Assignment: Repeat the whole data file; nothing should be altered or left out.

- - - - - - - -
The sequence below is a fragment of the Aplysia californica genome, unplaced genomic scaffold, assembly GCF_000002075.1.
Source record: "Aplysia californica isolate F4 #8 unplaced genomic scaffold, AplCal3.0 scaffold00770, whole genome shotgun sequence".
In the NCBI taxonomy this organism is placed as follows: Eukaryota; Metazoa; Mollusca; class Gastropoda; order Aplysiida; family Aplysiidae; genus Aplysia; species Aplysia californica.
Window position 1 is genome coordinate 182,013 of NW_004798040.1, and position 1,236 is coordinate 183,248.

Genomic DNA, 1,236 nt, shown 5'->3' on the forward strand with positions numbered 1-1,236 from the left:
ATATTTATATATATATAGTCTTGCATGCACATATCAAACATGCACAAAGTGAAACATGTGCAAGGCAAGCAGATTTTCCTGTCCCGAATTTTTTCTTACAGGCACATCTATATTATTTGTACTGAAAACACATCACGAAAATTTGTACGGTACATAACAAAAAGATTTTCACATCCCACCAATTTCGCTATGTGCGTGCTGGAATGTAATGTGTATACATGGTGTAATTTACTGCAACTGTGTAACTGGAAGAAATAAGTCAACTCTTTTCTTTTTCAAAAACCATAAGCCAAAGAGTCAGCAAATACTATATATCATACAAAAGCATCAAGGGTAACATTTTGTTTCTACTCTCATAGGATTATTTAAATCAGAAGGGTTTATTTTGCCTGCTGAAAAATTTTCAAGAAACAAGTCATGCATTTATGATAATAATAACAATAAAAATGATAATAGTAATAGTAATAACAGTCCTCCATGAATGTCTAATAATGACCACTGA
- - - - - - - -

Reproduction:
The sequence below is a fragment of the Aplysia californica genome, unplaced genomic scaffold, assembly GCF_000002075.1.
Source record: "Aplysia californica isolate F4 #8 unplaced genomic scaffold, AplCal3.0 scaffold00770, whole genome shotgun sequence".
In the NCBI taxonomy this organism is placed as follows: Eukaryota; Metazoa; Mollusca; class Gastropoda; order Aplysiida; family Aplysiidae; genus Aplysia; species Aplysia californica.
Window position 1 is genome coordinate 182,013 of NW_004798040.1, and position 1,236 is coordinate 183,248.

Genomic DNA, 1,236 nt, shown 5'->3' on the forward strand with positions numbered 1-1,236 from the left:
ATATTTATATATATATAGTCTTGCATGCACATATCAAACATGCACAAAGTGAAACATGTGCAAGGCAAGCAGATTTTCCTGTCCCGAATTTTTTCTTACAGGCACATCTATATTATTTGTACTGAAAACACATCACGAAAATTTGTACGGTACATAACAAAAAGATTTTCACATCCCACCAATTTCGCTATGTGCGTGCTGGAATGTAATGTGTATACATGGTGTAATTTACTGCAACTGTGTAACTGGAAGAAATAAGTCAACTCTTTTCTTTTTCAAAAACCATAAGCCAAAGAGTCAGCAAATACTATATATCATACAAAAGCATCAAGGGTAACATTTTGTTTCTACTCTCATAGGATTATTTAAATCAGAAGGGTTTATTTTGCCTGCTGAAAAATTTTCAAGAAACAAGTCATGCATTTATGATAATAATAACAATAAAAATGATAATAGTAATAGTAATAACAGTCCTCCATGAATGTCTAATAATGACCACTGA